Sunday, September 27, 2015

The Real Dorothy Day: A Castro Groupie


"In these times when social concerns are so important, I cannot fail to mention the Servant of God Dorothy Day, who founded the Catholic Worker Movement. Her social activism, her passion for justice and for the cause of the oppressed, were inspired by the Gospel, her faith, and the example of the saints... Dorothy Day [championed] social justice and the rights of persons. A nation can be considered great when it [...] strives for justice and the cause of the oppressed, as Dorothy Day did by her tireless work." — Pope Francis, addressing a joint session of Congress, on September 26, 2015 

Know whom the pope admires and you will know who and what he is.

"I am most of all interested in the religious life of the [Cuban] people and so must not be on the side of a regime that favors the extirpation of religion. On the other hand, when that regime is bending all its efforts to make a good life for the people, a naturally good life (on which grace can build) one cannot help but be in favor of the measures taken. 

"We are on the side of the [Cuban] revolution. We believe there must be new concepts of property, which is proper to man, and that the new concept is not so new. There is a Christian communism and a Christian capitalism. We believe in farming communes and cooperatives and will be happy to see how they work out in Cuba. God bless Castro and all those who are seeing Christ in the poor. God bless all those who are seeking the brotherhood of man because in loving their brothers they love God even though they deny Him." Dorothy Day, writing in the Catholic Worker, July-August 1962.

This is what Dorothy Day, co-founder of the Catholic Worker Movement,"tireless striver[er] for social justice and the cause of the oppressed," who was supposedly "inspired by the Gospel, her faith, and the example of the saints," wrote after John XXIII had excommunicated Fidel Castro for expelling most of Cuba's priests and nuns from the island; closing all parochial schools and the Catholic University (and invalidating their degrees); confiscating Catholic hospitals and orphanages; newspapers, radio stations and publishing house; looting and desecrating churches; and forcing the Cardinal-Archbishop of Havana to take refuge in a foreign embassy, in effect. decapitating the Cuban Church. Castro by then had also deprived Cuban workers (Catholic or not) of all protections under the law. His regime abolished in 1959 the right to organize unions; it outlawed strikes; it repealed minimum wage laws; it discarded collective bargaining and arbitration; it eliminated tenure and seniority; it scrapped Cuba's 35-hour work week (for which workers were entitled  to 40 hours' pay); it rescinded the "13th month" bonus paid to all workers at Christmas; it authorized the payment of wages in script; and it instituted compulsory unpaid work for the State. Everything, in short, that you would expect Dorothy Day to denounce if these outrages had occurred in her own country to her beloved Catholic workers. But when Castro's Revolution did all these things to Cuba's Catholics and workers, she "could not help but be in favor of the measures taken."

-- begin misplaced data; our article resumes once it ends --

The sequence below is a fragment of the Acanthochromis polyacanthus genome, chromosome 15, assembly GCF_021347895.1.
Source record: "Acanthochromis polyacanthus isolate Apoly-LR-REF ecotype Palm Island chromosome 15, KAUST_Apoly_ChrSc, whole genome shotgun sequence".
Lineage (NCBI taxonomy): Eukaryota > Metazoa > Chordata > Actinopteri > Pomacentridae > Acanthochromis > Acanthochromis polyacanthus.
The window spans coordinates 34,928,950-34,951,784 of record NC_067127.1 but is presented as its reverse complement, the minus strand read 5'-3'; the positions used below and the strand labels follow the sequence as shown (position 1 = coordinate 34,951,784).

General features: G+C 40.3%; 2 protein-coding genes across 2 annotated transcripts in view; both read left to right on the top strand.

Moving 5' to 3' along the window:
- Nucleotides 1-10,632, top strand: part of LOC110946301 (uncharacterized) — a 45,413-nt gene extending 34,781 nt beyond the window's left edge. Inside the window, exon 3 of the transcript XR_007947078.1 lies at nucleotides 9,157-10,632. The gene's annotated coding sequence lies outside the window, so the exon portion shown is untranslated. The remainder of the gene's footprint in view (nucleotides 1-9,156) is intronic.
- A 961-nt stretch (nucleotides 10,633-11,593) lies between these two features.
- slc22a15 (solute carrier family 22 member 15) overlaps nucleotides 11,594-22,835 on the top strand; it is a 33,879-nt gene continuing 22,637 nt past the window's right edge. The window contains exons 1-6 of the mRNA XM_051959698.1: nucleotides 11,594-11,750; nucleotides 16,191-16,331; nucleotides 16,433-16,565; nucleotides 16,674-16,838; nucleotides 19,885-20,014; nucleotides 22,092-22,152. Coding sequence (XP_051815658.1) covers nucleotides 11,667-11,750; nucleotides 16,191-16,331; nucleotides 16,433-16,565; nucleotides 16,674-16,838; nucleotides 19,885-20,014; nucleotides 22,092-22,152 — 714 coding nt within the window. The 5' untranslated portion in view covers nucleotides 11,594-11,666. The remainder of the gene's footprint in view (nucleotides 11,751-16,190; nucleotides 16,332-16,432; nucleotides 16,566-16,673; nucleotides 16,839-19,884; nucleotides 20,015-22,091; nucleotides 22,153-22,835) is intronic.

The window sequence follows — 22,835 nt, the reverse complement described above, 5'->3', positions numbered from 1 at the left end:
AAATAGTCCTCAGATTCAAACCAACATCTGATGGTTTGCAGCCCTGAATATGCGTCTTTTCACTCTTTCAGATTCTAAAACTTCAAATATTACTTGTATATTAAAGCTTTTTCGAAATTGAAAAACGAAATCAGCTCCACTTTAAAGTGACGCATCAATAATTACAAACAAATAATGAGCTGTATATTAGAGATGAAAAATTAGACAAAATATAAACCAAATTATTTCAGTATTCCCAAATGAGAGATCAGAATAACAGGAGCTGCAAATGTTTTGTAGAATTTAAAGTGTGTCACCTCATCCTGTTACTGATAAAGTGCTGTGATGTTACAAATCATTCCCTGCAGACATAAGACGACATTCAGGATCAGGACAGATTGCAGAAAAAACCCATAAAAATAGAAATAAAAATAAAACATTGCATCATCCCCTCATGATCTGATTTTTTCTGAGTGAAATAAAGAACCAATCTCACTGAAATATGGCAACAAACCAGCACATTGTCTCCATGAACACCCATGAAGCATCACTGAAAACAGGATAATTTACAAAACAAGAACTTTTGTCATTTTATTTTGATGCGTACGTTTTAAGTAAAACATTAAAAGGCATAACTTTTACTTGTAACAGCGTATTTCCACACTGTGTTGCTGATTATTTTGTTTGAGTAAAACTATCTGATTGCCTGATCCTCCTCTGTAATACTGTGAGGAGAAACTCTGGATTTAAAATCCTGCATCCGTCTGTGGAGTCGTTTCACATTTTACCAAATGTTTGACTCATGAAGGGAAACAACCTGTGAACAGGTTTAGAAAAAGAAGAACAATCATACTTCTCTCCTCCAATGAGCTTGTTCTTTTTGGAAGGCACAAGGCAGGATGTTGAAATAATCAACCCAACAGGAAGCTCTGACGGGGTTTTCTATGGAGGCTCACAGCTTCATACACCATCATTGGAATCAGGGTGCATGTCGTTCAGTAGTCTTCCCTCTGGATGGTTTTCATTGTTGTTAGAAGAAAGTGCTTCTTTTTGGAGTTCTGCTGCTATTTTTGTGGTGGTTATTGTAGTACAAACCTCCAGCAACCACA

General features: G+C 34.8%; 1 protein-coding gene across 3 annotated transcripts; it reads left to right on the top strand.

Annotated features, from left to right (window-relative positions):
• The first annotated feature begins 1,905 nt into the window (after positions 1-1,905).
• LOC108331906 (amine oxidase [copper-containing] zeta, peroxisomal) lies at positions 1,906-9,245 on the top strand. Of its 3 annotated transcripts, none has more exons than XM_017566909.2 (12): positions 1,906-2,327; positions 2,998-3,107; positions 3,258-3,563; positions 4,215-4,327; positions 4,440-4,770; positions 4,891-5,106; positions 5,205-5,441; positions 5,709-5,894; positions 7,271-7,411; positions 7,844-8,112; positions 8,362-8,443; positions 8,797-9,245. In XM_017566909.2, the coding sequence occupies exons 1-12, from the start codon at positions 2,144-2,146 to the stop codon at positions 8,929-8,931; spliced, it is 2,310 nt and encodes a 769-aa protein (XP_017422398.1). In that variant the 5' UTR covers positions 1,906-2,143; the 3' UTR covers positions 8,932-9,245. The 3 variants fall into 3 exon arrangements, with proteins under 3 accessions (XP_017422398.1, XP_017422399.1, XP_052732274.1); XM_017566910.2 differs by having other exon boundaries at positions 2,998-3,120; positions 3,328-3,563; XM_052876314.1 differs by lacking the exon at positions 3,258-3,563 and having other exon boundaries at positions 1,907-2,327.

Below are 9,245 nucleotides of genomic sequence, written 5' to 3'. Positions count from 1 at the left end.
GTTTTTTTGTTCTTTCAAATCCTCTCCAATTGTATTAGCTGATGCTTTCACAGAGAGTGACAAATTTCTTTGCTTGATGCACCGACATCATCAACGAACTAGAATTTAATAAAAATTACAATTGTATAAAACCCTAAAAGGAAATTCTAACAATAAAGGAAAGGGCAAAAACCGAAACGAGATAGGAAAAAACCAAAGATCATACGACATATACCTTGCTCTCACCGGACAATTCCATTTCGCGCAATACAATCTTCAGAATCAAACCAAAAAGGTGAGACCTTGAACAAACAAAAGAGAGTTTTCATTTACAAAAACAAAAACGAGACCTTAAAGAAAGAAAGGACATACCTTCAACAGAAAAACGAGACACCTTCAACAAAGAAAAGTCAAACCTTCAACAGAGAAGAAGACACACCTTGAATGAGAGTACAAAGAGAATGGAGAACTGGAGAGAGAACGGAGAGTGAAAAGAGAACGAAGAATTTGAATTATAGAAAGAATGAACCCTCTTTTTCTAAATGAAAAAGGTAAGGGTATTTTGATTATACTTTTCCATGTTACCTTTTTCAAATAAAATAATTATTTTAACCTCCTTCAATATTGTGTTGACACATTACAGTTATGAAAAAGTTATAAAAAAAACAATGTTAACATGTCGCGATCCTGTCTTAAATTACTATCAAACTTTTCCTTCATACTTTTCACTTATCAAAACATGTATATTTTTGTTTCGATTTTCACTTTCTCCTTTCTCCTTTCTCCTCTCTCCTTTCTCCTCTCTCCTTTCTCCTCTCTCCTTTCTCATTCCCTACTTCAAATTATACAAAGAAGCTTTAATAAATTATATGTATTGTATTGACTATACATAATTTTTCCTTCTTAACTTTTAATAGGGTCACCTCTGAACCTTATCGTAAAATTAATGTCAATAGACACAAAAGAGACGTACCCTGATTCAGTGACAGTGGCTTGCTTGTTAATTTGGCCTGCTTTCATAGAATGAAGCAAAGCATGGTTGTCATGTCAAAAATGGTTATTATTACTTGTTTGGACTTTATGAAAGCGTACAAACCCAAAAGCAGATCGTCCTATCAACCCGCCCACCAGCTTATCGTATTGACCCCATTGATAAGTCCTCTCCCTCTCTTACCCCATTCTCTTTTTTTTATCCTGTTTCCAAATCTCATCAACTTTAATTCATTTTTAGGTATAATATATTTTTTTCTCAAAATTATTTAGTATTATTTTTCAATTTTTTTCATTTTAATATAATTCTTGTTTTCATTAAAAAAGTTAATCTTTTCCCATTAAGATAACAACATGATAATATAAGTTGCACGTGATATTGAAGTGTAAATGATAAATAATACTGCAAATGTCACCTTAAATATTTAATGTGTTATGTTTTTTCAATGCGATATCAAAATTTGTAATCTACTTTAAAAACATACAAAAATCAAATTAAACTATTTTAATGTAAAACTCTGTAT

Want to really get angry?

Savor this quotation from the same article, for sheer ignorance and condescension unequaled until Pope Francis' own recent statements in Cuba:

"So here we have the problem. The education of the people. Fifty percent of Cuba’s millions were illiterate. No wonder Castro had to talk for so many hours at a time, giving background and painting a picture of what they were aiming at, for a multitude who could not read."

In "Dorothy Day, a Communist?", David H. Lukenbill writes:

"I’ve been studying this issue for some time and have reached the conclusion that Dorothy Day had so conflated Communism and Catholicism in her own mind that she saw them as one and the same; which is the only explanation I can find for her lifetime support of Communist governments and ideology, co-existing with devout practice of her Catholic faith.

"Another clear mark, in my opinion, of her lifetime adherence to Communism was that she never denounced it or its evils to protect others from becoming ensnared, which is what most people, yours truly included, do once they see a past way of life clearly for the wrong path it was."

2 comments:

Robert Ritchie said...

This quote is from the July/August 1961 issue of the Catholic Worker. Not the 1962 version. I just wanted to bring this up to help defend you against people who will go to the 1962 issue and not see what you have published; they will accuse you of bring dishonest; and pass up the sin of Dorothy Day in supporting Communism.


"We are on the side of the [Cuban] revolution. We believe there must be new concepts of property, which is proper to man, and that the new concept is not so new. There is a Christian communism and a Christian capitalism. We believe in farming communes and cooperatives and will be happy to see how they work out in Cuba. God bless Castro and all those who are seeing Christ in the poor. God bless all those who are seeking the brotherhood of man because in loving their brothers they love God even though they deny Him." — Dorothy Day, writing in the Catholic Worker, July-August 1962.

Manuel A.Tellechea said...

Thank-you for clarifying the date. I am heartened to see that there is opposition to the canonization of this misguided political dilettante (to put it as charitably as possible).